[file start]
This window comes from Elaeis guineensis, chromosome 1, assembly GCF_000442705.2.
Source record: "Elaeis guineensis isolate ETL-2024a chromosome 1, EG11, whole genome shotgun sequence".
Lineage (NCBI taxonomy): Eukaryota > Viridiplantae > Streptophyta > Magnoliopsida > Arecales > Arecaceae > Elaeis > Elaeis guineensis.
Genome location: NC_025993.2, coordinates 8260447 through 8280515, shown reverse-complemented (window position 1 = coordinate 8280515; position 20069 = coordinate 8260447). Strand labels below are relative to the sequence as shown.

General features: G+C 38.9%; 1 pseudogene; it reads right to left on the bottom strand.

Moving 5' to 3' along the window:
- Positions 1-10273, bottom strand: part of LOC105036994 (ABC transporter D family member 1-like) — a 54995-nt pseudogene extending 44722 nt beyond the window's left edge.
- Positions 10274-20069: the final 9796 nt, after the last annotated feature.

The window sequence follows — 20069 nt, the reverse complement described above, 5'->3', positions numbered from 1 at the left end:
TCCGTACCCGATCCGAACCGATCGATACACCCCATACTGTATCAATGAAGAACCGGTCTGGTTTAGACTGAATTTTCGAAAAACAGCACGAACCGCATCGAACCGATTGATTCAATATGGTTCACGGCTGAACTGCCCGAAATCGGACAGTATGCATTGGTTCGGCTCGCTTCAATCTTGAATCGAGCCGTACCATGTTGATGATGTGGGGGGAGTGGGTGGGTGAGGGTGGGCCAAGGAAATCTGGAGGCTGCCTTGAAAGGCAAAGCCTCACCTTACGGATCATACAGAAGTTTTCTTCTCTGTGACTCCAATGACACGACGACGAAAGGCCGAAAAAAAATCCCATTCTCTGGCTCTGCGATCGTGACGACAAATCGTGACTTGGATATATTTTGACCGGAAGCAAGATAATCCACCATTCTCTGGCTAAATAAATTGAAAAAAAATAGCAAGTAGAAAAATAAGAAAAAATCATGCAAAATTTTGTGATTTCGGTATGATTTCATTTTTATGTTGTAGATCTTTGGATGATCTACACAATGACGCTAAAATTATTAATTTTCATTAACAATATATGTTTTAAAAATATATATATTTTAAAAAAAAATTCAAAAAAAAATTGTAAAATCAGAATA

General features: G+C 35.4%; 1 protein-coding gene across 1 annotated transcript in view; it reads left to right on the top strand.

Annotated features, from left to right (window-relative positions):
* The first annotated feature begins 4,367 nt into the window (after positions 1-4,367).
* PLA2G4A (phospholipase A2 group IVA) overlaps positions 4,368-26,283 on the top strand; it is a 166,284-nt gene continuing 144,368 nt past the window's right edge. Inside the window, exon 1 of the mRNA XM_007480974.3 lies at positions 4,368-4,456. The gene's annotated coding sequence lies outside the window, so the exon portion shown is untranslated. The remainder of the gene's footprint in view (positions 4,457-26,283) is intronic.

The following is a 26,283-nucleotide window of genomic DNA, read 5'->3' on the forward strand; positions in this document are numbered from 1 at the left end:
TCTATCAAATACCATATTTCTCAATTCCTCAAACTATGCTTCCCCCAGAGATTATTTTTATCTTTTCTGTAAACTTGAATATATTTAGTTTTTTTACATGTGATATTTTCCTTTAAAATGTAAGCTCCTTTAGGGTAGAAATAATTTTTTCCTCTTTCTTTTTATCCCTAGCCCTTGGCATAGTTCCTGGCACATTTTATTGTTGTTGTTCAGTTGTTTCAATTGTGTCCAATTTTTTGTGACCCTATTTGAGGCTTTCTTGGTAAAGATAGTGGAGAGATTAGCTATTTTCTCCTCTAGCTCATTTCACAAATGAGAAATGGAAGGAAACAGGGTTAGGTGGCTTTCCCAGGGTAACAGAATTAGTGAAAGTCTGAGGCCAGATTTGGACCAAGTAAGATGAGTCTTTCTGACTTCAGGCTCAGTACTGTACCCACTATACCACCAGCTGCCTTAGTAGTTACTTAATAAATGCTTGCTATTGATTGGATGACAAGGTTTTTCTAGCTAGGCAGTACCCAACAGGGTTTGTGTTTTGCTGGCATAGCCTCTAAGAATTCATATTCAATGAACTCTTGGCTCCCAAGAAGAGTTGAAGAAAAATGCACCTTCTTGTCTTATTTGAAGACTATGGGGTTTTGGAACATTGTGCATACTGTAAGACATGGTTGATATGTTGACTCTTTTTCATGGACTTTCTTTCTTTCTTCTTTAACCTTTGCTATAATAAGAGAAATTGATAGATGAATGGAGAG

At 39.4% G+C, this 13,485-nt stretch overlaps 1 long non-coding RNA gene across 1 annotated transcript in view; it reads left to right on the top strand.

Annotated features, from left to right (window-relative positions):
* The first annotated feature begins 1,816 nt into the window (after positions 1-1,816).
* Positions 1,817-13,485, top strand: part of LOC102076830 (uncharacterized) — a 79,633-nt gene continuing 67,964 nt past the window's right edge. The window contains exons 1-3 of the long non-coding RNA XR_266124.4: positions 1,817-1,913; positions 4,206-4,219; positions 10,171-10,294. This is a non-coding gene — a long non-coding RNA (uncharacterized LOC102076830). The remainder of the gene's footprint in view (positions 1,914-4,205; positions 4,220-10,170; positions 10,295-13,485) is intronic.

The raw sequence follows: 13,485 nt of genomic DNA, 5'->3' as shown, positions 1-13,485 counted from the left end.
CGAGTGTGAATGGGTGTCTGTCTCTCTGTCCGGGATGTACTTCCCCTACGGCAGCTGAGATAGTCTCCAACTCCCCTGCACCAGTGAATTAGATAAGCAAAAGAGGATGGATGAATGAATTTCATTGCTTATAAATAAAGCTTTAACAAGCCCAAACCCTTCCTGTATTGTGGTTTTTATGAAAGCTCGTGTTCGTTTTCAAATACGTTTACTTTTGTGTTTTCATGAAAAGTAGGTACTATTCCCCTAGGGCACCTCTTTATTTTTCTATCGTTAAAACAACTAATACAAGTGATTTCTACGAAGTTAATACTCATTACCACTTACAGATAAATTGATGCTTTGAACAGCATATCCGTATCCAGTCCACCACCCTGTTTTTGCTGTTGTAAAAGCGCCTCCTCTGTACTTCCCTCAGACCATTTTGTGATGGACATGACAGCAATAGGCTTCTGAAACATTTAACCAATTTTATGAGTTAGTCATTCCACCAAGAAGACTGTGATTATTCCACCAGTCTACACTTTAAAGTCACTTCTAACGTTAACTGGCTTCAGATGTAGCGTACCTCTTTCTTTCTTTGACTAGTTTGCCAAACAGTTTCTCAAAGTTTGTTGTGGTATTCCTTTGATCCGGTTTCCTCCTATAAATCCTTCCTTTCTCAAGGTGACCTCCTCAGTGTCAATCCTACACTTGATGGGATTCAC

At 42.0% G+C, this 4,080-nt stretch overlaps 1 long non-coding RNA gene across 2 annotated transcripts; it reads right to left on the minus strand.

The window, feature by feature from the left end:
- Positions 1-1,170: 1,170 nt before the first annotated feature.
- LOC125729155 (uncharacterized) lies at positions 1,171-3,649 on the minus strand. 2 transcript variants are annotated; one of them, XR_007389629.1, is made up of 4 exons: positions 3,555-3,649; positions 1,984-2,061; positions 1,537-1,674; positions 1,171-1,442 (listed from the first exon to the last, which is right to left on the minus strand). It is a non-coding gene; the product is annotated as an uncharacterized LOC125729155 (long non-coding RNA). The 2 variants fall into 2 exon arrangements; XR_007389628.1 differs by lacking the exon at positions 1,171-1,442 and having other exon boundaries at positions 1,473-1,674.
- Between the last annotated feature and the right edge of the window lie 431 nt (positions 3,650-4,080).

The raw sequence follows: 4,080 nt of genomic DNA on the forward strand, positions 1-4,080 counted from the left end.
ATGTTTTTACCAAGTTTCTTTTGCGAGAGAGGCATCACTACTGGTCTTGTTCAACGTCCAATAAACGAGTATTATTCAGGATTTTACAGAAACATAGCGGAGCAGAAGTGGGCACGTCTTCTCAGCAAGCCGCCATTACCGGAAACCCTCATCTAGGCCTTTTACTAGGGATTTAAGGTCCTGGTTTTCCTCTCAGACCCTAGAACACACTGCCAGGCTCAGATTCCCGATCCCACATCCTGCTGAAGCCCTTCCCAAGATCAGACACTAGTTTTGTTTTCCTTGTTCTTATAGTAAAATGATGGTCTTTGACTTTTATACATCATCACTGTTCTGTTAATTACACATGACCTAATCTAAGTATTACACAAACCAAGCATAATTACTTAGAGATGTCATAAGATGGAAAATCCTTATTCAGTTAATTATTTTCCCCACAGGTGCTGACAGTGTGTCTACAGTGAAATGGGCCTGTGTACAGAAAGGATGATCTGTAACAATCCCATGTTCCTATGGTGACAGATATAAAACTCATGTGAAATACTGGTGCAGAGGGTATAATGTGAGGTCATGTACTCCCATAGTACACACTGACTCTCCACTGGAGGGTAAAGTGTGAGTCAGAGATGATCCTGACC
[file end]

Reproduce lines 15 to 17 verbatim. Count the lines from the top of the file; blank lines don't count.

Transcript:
The following is a 26,283-nucleotide window of genomic DNA, read 5'->3' on the forward strand; positions in this document are numbered from 1 at the left end:
TCTATCAAATACCATATTTCTCAATTCCTCAAACTATGCTTCCCCCAGAGATTATTTTTATCTTTTCTGTAAACTTGAATATATTTAGTTTTTTTACATGTGATATTTTCCTTTAAAATGTAAGCTCCTTTAGGGTAGAAATAATTTTTTCCTCTTTCTTTTTATCCCTAGCCCTTGGCATAGTTCCTGGCACATTTTATTGTTGTTGTTCAGTTGTTTCAATTGTGTCCAATTTTTTGTGACCCTATTTGAGGCTTTCTTGGTAAAGATAGTGGAGAGATTAGCTATTTTCTCCTCTAGCTCATTTCACAAATGAGAAATGGAAGGAAACAGGGTTAGGTGGCTTTCCCAGGGTAACAGAATTAGTGAAAGTCTGAGGCCAGATTTGGACCAAGTAAGATGAGTCTTTCTGACTTCAGGCTCAGTACTGTACCCACTATACCACCAGCTGCCTTAGTAGTTACTTAATAAATGCTTGCTATTGATTGGATGACAAGGTTTTTCTAGCTAGGCAGTACCCAACAGGGTTTGTGTTTTGCTGGCATAGCCTCTAAGAATTCATATTCAATGAACTCTTGGCTCCCAAGAAGAGTTGAAGAAAAATGCACCTTCTTGTCTTATTTGAAGACTATGGGGTTTTGGAACATTGTGCATACTGTAAGACATGGTTGATATGTTGACTCTTTTTCATGGACTTTCTTTCTTTCTTCTTTAACCTTTGCTATAATAAGAGAAATTGATAGATGAATGGAGAG

At 39.4% G+C, this 13,485-nt stretch overlaps 1 long non-coding RNA gene across 1 annotated transcript in view; it reads left to right on the top strand.